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Friedman, Tsevi Hirsh

(1808–1874), rabbi and Hasidic leader in Hungary. Born in Sátoraljaújhely, Tsevi Hirsh Friedman grew up in the house of Mosheh Teitelbaum and ultimately became his foremost disciple. Friedman continued his Talmudic studies at the yeshiva of Tsevi Hirsh Heller (Ḥarif) in Bonyhád. He was also close to Ḥayim Halberstam of Sandz.

From a young age until his death, Friedman attended the Hasidic courts of Galicia and Ukraine, traveling to Rimanov (Rymanów), Ropshits (Ropczyce), Apt (Opatów), Premishlan (Przemyślany), Ruzhin, Sadagora, Belz, Komarno (Komárno), Zhidachov (Żydaczów), and Dzikov. He tried to introduce their approaches and lifestyles into Hungary, exercising considerable influence by virtue of his charismatic personality. As he was famous as a “wonder” rebbe (miracle worker), thousands sought his blessing and advice, and many legends surrounded his life (collected in Or ha-yashar veha-tov; 1988).

Esteemed as a Talmudic scholar, Friedman was elected to the rabbinate of Olasz Liszka (Zemplén county). By the middle of the nineteenth century, he was considered to be the outstanding leader of Hasidism in Hungary. While he enjoyed good relations with most of the so-called Ashkenazic (i.e., non-Hasidic) Orthodox rabbis of that country, he became embroiled in an exceptionally bitter controversy with Yirmiyahu Löw, the rabbi of neighboring Sátoraljaújhely, who fought a relentless battle against Hasidism. In a letter to a common friend, Friedman defended the Hasidim and their approach to study and yeshivas, and conceded that at times their rituals were indeed innovative. Although he joined the ultra-Orthodox camp, signing their radical manifesto known as the Mihalovce pesak-din in 1865, he became only a reluctant ally in their campaigns (led by Löw) against the Neologs at the time of the Jewish Congress.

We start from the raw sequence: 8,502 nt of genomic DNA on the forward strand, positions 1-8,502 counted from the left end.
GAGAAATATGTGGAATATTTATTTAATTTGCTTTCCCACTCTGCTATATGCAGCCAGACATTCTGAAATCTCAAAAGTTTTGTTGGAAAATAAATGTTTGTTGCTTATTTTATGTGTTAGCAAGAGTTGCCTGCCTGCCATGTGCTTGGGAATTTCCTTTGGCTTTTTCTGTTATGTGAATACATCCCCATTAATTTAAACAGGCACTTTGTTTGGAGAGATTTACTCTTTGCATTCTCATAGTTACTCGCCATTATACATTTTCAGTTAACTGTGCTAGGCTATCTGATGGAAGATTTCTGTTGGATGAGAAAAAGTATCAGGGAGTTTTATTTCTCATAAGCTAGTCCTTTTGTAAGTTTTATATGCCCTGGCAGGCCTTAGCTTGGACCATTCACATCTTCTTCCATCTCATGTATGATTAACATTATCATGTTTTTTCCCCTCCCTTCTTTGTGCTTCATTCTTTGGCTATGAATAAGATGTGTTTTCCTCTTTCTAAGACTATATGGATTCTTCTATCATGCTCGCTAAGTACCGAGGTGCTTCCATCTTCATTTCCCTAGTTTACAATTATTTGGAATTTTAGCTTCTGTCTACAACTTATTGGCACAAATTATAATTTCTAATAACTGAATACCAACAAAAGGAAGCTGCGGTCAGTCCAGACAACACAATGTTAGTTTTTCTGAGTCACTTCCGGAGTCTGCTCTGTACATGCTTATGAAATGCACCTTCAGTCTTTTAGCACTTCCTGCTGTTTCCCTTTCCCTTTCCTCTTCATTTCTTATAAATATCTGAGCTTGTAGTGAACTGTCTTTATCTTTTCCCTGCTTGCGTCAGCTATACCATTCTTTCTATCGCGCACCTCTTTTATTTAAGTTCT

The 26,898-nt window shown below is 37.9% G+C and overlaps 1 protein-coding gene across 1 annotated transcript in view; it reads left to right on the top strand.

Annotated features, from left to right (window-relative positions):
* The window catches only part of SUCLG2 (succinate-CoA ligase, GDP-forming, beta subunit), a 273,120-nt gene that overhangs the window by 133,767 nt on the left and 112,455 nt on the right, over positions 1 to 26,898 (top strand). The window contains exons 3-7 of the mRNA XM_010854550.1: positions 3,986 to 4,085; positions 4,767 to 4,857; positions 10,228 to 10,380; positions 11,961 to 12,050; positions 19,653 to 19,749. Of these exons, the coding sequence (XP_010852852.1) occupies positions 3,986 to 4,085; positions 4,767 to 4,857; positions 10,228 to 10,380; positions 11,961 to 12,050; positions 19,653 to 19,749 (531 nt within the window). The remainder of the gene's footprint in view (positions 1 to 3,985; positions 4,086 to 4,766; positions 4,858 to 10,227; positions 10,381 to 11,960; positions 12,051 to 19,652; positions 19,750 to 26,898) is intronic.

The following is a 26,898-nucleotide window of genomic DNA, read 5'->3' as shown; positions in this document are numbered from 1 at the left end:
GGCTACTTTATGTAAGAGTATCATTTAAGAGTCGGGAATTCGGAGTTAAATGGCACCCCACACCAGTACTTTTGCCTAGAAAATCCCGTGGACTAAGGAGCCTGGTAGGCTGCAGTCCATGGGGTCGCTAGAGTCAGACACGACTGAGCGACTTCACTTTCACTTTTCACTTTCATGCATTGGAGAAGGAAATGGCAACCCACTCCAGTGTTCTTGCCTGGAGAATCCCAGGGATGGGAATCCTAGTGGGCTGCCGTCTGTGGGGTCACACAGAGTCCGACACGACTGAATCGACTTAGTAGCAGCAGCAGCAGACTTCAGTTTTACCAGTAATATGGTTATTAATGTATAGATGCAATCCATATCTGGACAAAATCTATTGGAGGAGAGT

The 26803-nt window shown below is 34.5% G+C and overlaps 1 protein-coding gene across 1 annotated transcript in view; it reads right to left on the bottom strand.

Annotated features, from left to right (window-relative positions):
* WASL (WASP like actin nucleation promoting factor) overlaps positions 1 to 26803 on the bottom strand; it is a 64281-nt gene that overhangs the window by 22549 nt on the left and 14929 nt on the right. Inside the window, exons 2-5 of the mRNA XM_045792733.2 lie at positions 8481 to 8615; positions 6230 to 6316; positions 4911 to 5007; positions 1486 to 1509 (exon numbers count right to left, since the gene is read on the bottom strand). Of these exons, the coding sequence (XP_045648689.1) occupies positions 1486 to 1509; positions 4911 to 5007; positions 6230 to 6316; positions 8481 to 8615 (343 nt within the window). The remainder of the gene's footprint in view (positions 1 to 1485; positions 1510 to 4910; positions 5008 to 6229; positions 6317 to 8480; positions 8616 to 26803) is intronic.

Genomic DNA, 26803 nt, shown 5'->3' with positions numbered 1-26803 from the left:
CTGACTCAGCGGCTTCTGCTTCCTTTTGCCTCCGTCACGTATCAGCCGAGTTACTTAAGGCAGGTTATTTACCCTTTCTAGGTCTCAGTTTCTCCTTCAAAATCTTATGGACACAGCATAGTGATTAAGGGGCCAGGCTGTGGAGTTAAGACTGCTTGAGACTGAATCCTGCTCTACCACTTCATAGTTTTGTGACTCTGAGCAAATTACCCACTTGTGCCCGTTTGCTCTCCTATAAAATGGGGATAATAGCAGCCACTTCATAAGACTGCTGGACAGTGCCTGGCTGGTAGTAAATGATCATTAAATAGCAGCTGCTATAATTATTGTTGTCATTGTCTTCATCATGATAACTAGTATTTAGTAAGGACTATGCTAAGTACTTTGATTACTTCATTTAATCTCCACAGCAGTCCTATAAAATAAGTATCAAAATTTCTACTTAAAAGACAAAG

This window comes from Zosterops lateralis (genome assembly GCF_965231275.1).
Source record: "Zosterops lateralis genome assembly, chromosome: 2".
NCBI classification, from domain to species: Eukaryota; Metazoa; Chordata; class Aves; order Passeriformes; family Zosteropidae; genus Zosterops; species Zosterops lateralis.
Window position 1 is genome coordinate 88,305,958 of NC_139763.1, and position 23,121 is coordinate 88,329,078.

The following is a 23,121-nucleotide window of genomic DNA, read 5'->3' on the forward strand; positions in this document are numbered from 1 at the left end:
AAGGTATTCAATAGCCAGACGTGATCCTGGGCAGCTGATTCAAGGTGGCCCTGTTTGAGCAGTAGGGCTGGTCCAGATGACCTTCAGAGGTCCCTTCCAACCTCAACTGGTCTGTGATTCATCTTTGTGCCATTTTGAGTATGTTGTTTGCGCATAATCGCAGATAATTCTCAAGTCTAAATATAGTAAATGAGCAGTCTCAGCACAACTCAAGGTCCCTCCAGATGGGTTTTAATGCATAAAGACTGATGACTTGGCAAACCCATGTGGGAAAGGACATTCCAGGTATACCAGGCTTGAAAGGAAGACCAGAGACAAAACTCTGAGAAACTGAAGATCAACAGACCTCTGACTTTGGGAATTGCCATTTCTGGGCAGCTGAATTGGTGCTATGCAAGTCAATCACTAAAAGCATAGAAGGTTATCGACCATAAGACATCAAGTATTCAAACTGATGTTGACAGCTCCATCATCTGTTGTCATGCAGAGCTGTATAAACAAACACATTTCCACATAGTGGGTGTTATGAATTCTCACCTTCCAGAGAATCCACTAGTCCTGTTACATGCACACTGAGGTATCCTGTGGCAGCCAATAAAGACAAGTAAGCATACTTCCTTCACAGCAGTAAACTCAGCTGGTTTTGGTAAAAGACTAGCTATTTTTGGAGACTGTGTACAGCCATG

After his death, Friedman’s grave became a pilgrimage site. His son-in-law Ḥayim Friedlander continued his court, and his descendants still lead a small group of Liszka Hasidim in Brooklyn, New York. His true successor, however, was his sexton, Yesha‘yah Steiner, the rabbi of Bodrogkeresztur, who gained a considerable reputation as a saint and miracle worker and became a reluctant rebbe.

Suggested Reading

Zevi Hirsch Friedman, Ha-Yashar veha-tov, 2 vols. (Munkács, Hun., 1880–1889); Yitsḥak Yosef Kohen, Ḥakhme Hungaryah veha-sifrut ha-toranit bah (Jerusalem, 1996/97); Michael K. Silber, “‘Yeshivot en matsui bi-medinatenu mi-kamah ta‘amim nekhonim’: Ben ḥasidim u-mitnagdim be-Hungaryah,” in Be-Ma‘gele ḥasidim, ed. Immanuel Etkes, David Assaf, Yisra’el Bartal, and Elḥanan Reiner, pp. 75–108 (Jerusalem, 1999).